A graduate of Creighton University, Wagman earned a Bachelor of Science in Business Administration in 2012 and a Juris Doctorate in 2016. He remains involved with the school via the Creighton University Alumni Association. Wagman lives in Omaha, Nebraska. 

Salcido is a graduate of the University of Nebraska at Kearney. She currently resides in Amarillo, Texas with her husband, Lalo, and daughter, Salome. 

In 2008, Furasek earned a Bachelor of Science in Business Administration from Nebraska Wesleyan University. He later returned to his studies, graduating cum laude with a Bachelor of Art in Accounting from Doane University in 2016. He lives in Bennington, Nebraska with his wife, Jackie, and their daughter, Lennon. 

Gehring attended the University of Nebraska – Lincoln, earning a Bachelor of Business Administration in 2018 and a Master of Professional Accountancy in 2019. Currently in pursuit of her CPA license, Gehring has passed all four sections of the exam and is working towards completing her hours requirement. She currently resides in Omaha, Nebraska.

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President Enacts Additional Stimulus Legislation

 On December 27, 2020, President Trump signed into law the Consolidated Appropriations Act, 2021 (CAA2021), which includes $892 billion in coronavirus stimulus spending. This long-awaited and highly contested piece of legislation ties coronavirus relief funding into a $1.4 trillion resolution for funding the federal government through September of next year. The nearly $900 billion in stimulus funds comprises a variety of measures, including a renewal of enhanced unemployment benefits, an extension of the Paycheck Protection Program, and another round of individual stimulus payments. Read on for a breakdown of the various COVID-19 stimulus measures included in CAA2021.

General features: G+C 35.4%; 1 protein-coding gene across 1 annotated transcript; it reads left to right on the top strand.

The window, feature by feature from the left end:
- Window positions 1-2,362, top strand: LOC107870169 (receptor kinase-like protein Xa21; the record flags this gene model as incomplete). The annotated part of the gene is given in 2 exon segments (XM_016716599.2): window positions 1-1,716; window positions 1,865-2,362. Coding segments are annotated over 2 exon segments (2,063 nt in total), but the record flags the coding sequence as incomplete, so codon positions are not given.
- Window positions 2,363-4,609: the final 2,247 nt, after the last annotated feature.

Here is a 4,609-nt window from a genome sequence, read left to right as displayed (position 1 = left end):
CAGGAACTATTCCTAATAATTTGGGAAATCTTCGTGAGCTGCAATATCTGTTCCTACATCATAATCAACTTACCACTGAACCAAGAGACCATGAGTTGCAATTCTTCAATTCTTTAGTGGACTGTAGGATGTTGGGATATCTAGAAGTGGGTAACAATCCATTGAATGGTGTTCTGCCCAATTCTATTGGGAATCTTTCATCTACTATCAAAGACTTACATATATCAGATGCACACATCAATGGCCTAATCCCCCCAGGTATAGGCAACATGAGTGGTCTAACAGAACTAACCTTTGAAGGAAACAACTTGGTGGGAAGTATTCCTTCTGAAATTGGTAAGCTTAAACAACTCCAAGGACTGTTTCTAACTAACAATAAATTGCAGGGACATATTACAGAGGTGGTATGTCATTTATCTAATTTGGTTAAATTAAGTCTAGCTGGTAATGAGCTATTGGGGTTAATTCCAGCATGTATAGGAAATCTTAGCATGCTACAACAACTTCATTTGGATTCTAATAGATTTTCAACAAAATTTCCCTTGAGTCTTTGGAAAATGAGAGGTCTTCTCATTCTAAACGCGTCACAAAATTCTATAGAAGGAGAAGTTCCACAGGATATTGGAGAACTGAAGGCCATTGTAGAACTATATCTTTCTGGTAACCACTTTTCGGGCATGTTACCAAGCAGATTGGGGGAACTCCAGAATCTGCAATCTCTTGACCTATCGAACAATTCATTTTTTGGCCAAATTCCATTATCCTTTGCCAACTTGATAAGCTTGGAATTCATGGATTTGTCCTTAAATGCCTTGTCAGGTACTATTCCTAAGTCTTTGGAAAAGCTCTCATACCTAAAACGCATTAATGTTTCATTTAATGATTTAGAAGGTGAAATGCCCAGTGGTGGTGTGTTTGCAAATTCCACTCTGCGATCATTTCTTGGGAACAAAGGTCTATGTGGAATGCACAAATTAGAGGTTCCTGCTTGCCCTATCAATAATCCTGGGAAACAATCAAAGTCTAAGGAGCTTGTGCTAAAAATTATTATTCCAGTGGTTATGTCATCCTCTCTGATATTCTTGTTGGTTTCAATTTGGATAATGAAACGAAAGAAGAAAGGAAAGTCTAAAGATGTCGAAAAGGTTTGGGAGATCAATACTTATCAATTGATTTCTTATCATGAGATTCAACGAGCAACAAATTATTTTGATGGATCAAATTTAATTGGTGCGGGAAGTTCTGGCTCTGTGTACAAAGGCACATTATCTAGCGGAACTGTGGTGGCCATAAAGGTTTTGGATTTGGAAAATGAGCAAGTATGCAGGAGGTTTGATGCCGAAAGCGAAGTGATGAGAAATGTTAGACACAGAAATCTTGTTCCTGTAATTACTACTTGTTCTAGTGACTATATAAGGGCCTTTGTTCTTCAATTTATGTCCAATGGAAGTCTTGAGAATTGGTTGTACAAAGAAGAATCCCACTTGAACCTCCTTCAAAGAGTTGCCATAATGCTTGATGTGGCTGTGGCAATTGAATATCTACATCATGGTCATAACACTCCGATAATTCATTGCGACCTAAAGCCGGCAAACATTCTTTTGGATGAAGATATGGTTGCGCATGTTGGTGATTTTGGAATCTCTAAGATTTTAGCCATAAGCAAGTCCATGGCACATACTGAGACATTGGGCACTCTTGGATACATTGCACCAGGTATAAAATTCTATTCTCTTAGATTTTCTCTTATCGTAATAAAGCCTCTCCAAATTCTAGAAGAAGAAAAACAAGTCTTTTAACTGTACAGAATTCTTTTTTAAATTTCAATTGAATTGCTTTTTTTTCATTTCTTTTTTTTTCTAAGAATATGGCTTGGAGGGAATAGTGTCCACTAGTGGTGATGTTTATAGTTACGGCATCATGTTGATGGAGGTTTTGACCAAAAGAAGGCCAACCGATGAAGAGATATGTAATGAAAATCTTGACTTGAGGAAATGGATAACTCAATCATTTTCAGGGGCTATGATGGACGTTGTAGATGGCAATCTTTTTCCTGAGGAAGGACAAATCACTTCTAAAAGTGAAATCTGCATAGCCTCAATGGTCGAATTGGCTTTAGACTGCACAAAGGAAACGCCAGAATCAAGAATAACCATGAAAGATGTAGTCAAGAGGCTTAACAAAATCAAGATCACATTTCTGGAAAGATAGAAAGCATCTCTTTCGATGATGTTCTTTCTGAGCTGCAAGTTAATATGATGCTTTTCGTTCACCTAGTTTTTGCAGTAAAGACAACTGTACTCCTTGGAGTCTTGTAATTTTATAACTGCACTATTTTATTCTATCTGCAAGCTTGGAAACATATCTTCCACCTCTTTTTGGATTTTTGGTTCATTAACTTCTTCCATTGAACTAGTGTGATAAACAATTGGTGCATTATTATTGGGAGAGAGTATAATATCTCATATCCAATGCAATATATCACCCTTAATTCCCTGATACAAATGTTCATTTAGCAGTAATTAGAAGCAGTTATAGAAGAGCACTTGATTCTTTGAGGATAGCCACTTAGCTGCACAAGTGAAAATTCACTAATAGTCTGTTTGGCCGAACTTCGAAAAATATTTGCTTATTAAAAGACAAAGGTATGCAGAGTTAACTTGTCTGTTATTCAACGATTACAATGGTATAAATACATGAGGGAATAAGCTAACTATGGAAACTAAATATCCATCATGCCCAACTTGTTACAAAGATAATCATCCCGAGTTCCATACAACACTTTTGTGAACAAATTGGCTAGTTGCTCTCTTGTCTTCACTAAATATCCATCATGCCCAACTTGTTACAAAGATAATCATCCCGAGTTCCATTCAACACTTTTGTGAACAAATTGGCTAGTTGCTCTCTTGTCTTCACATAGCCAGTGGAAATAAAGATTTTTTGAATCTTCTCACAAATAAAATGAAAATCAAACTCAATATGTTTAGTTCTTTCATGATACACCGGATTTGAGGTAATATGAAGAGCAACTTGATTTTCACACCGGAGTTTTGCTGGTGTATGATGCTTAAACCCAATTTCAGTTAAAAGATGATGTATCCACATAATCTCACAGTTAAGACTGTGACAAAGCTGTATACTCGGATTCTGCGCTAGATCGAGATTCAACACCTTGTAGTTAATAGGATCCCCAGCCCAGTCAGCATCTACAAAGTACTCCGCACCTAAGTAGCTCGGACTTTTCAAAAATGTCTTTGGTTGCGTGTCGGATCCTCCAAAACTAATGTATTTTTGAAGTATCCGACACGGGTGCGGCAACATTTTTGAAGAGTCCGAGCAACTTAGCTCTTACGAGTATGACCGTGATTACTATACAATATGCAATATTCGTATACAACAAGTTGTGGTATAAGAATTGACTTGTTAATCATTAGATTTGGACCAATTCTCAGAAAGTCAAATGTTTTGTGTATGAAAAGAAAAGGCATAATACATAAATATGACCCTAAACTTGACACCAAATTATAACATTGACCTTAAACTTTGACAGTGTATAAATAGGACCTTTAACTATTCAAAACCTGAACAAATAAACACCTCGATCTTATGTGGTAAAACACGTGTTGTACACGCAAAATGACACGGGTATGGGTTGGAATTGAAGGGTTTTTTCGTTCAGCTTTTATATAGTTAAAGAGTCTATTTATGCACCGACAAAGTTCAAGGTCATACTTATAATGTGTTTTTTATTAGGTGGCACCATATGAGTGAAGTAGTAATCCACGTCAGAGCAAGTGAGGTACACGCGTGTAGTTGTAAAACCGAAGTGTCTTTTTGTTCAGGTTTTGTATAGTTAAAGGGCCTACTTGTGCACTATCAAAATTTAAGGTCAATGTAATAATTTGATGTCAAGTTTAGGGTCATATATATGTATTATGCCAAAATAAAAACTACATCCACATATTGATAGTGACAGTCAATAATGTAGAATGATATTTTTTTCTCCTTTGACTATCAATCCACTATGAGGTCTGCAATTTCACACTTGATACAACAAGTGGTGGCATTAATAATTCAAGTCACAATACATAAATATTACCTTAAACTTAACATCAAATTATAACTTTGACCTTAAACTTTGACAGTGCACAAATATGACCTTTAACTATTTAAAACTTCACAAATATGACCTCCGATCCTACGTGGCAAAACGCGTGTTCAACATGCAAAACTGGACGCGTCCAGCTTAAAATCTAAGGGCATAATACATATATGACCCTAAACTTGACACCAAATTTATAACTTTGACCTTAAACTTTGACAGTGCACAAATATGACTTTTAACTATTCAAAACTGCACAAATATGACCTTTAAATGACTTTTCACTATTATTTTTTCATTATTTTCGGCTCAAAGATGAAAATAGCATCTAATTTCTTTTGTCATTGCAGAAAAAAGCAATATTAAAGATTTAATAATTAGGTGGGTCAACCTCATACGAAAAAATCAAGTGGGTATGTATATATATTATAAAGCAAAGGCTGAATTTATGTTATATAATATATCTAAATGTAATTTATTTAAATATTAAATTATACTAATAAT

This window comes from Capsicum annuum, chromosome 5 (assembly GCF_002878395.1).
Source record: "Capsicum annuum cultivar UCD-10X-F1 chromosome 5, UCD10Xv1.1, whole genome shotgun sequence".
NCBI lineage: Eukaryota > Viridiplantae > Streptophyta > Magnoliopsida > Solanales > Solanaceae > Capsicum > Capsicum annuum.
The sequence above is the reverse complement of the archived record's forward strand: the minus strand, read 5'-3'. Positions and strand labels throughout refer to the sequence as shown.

INDIVIDUAL MEASURES

Unemployment Benefits

Portion of the stimulus package: $120 billion An extension of federal unemployment supplemental benefits through March 14, 2021 at a rate of $300 per week.  Additionally, it legislates an extension of two pandemic unemployment programs set to expire at the end of December, the Pandemic Unemployment Assistance program, which has been expanded to provide aid to self-employed, temporary, and gig workers, and the Pandemic Emergency Unemployment Compensation Program, which provides an additional 13 weeks of benefits beyond the typical 26 weeks that states provide to jobless workers. 

Extension of Eviction Moratorium & Rental Assistance

Portion of the stimulus package: $25 billion A temporary extension of the federal eviction moratorium through January 31, 2021 and $25 billion in emergency rental assistance. 

Economic Impact Payments